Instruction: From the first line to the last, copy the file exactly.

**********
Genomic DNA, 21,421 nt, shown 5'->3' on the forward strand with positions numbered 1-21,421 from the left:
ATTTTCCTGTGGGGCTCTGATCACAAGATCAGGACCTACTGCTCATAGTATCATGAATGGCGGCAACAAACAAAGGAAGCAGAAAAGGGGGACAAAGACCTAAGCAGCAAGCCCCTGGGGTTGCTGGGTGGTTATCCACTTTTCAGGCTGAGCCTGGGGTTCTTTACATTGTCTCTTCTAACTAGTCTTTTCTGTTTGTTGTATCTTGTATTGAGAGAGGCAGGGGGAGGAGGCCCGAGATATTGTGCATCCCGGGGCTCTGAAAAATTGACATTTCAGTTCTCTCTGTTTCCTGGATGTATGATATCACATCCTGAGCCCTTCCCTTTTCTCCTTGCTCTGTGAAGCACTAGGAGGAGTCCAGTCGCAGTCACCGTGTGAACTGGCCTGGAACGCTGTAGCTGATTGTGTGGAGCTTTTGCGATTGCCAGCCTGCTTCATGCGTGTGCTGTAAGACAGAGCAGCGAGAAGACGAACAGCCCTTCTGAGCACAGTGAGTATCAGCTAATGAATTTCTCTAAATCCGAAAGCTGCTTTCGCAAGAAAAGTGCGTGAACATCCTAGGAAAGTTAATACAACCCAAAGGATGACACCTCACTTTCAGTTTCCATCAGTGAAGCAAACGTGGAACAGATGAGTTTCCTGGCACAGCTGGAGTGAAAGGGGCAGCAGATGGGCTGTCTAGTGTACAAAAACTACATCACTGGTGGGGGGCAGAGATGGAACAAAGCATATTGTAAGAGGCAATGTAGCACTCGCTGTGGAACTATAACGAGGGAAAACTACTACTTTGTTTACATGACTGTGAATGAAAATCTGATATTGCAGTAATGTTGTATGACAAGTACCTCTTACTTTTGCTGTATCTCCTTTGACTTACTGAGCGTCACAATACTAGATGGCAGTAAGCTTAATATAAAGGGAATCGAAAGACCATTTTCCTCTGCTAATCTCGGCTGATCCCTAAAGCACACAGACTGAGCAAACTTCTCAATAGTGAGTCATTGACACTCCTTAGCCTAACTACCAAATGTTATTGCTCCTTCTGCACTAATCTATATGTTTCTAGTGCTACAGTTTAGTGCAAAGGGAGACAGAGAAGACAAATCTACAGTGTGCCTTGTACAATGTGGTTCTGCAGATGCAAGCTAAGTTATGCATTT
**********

Genomic DNA, 21,421 nt, shown 5'->3' on the forward strand with positions numbered 1-21,421 from the left:
ATTTTCCTGTGGGGCTCTGATCACAAGATCAGGACCTACTGCTCATAGTATCATGAATGGCGGCAACAAACAAAGGAAGCAGAAAAGGGGGACAAAGACCTAAGCAGCAAGCCCCTGGGGTTGCTGGGTGGTTATCCACTTTTCAGGCTGAGCCTGGGGTTCTTTACATTGTCTCTTCTAACTAGTCTTTTCTGTTTGTTGTATCTTGTATTGAGAGAGGCAGGGGGAGGAGGCCCGAGATATTGTGCATCCCGGGGCTCTGAAAAATTGACATTTCAGTTCTCTCTGTTTCCTGGATGTATGATATCACATCCTGAGCCCTTCCCTTTTCTCCTTGCTCTGTGAAGCACTAGGAGGAGTCCAGTCGCAGTCACCGTGTGAACTGGCCTGGAACGCTGTAGCTGATTGTGTGGAGCTTTTGCGATTGCCAGCCTGCTTCATGCGTGTGCTGTAAGACAGAGCAGCGAGAAGACGAACAGCCCTTCTGAGCACAGTGAGTATCAGCTAATGAATTTCTCTAAATCCGAAAGCTGCTTTCGCAAGAAAAGTGCGTGAACATCCTAGGAAAGTTAATACAACCCAAAGGATGACACCTCACTTTCAGTTTCCATCAGTGAAGCAAACGTGGAACAGATGAGTTTCCTGGCACAGCTGGAGTGAAAGGGGCAGCAGATGGGCTGTCTAGTGTACAAAAACTACATCACTGGTGGGGGGCAGAGATGGAACAAAGCATATTGTAAGAGGCAATGTAGCACTCGCTGTGGAACTATAACGAGGGAAAACTACTACTTTGTTTACATGACTGTGAATGAAAATCTGATATTGCAGTAATGTTGTATGACAAGTACCTCTTACTTTTGCTGTATCTCCTTTGACTTACTGAGCGTCACAATACTAGATGGCAGTAAGCTTAATATAAAGGGAATCGAAAGACCATTTTCCTCTGCTAATCTCGGCTGATCCCTAAAGCACACAGACTGAGCAAACTTCTCAATAGTGAGTCATTGACACTCCTTAGCCTAACTACCAAATGTTATTGCTCCTTCTGCACTAATCTATATGTTTCTAGTGCTACAGTTTAGTGCAAAGGGAGACAGAGAAGACAAATCTACAGTGTGCCTTGTACAATGTGGTTCTGCAGATGCAAGCTAAGTTATGCATTT